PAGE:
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Milia Clinical Presentation

  • Author: Susan Cooper, MB, ChB, MD, FRCP; Chief Editor: William D James, MD  more...
Updated: Aug 18, 2015


Milia are asymptomatic. In children and adults, they usually arise around the eye. Eruptive milia, as the name suggests, have a rapid onset, often within a few weeks.



Skin lesions

Milia are superficial, uniform, pearly white to yellowish, domed lesions measuring 1-2 mm in diameter.

In milia en plaque, multiple milia arise on an erythematous plaque.[1]

Skin distribution

Primary milia, in term infants, occur on the face, especially the nose. They also may be found on the mucosa (Epstein pearls) and palate (Bohn nodules). Primary milia in older children and adults develop on the face, particularly around the eyes.[2]  Milia have been observed to occur in a transverse, linear distribution along the nasal groove in some children and around the areolae.[3, 4]

Secondary milia are found anywhere on the body at the sites affected by the predisposing condition.

Eruptive milia occur on the head, neck, and upper body.[5]

Milia en plaque manifests as distinct plaques on the head and neck. Plaques have been described in the postauricular area, unilaterally or bilaterally, the cheeks, the submandibular plaques, and on the pinna.[6, 7] A linear distribution has been described.[8]



Primary milia are believed to arise in sebaceous glands that are not fully developed, explaining the high prevalence in newborn infants.

Secondary lesions arise following blistering or trauma due to disruption of the sweat ducts. Milia have been described in association with many disorders, including bullous pemphigoid, inherited and acquired epidermolysis bullosa, bullous lichen planus, porphyria cutanea tarda, and burns. Skin trauma from dermabrasion or radiotherapy can result in milia formation. Eruptive milia have arisen during vemurafenib treatment[9]  and dovitinib treatment.[10]

Secondary milia have arisen after contact dermatitis. They have also arisen following a tattoo,[11] treatment of cutaneous leishmaniasis,[12] and after topical nitrogen mustard ointment for plaque stage mycosis fungoides.[13]

Secondary milia have been described following potent topical corticosteroid use.[14]

Milia are a feature of a number of very rare genodermatoses (eg, Bazex-Dupr é -Christol syndrome).[15] Both primary milia and multiple eruptive milia have been reported as familial disorders with autosomal dominant inheritance.[16, 17]

The etiology of milia en plaque is unknown. One case has been induced by sorafenib, a multitargeted kinase inhibitor.[18]

Contributor Information and Disclosures

Susan Cooper, MB, ChB, MD, FRCP MRCGP, FRCP, Consultant Dermatologist and Honorary Senior Clinical Lecturer, Department of Dermatology, Churchill Hospital, UK

Susan Cooper, MB, ChB, MD, FRCP is a member of the following medical societies: Royal College of Physicians

Disclosure: Nothing to disclose.

Specialty Editor Board

Mary L Windle, PharmD Adjunct Associate Professor, University of Nebraska Medical Center College of Pharmacy; Editor-in-Chief, Medscape Drug Reference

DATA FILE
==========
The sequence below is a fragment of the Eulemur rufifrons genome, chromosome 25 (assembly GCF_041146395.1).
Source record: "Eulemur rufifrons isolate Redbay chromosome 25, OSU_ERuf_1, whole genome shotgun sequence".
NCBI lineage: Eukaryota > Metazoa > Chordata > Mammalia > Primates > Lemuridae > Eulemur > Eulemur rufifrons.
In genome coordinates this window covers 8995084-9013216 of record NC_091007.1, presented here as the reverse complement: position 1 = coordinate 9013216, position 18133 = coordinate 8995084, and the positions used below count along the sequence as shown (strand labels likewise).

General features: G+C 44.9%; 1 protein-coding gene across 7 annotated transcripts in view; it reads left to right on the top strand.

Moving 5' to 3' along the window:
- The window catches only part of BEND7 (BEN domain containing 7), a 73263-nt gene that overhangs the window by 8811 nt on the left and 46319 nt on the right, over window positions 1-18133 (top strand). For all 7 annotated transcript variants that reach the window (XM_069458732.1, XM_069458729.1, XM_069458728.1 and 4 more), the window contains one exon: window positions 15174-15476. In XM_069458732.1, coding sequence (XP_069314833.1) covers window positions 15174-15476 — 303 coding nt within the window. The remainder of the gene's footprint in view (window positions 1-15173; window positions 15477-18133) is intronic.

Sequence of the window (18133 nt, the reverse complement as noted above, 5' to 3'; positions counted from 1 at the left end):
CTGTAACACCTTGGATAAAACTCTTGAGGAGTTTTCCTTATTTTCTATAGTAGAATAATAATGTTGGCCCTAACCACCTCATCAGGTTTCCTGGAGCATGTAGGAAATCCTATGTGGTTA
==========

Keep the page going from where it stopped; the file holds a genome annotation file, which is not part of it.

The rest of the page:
Disclosure: Nothing to disclose.

Jeffrey P Callen, MD Professor of Medicine (Dermatology), Chief, Division of Dermatology, University of Louisville School of Medicine

Jeffrey P Callen, MD is a member of the following medical societies: Alpha Omega Alpha, American Academy of Dermatology, American College of Physicians, American College of Rheumatology

Disclosure: Received income in an amount equal to or greater than $250 from: XOMA; Biogen/IDEC; Novartis; Janssen Biotech, Abbvie, CSL pharma<br/>Received honoraria from UpToDate for author/editor; Received honoraria from JAMA Dermatology for associate editor and intermittent author; Received royalty from Elsevier for book author/editor; Received dividends from trust accounts, but I do not control these accounts, and have directed our managers to divest pharmaceutical stocks as is fiscally prudent from Stock holdings in various trust accounts include some pharmaceutical companies and device makers for i inherited these trust accounts; for: Celgene; Pfizer; 3M; Johnson and Johnson; Merck; Abbott Laboratories; AbbVie; Procter and Gamble; Amgen.

Chief Editor

William D James, MD Paul R Gross Professor of Dermatology, Vice-Chairman, Residency Program Director, Department of Dermatology, University of Pennsylvania School of Medicine

William D James, MD is a member of the following medical societies: American Academy of Dermatology, Society for Investigative Dermatology

Disclosure: Nothing to disclose.

Additional Contributors

Joshua A Zeichner, MD Assistant Professor, Director of Cosmetic and Clinical Research, Mount Sinai School of Medicine; Chief of Dermatology, Institute for Family Health at North General

Joshua A Zeichner, MD is a member of the following medical societies: American Academy of Dermatology, National Psoriasis Foundation

Disclosure: Received consulting fee from Valeant for consulting; Received grant/research funds from Medicis for other; Received consulting fee from Galderma for consulting; Received consulting fee from Promius for consulting; Received consulting fee from Pharmaderm for consulting; Received consulting fee from Onset for consulting.


The authors and editors of Medscape Reference gratefully acknowledge the contributions of previous author, Dr. Ravi Ratnavel, to the development and writing of this article.

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Milia in a week-old infant.
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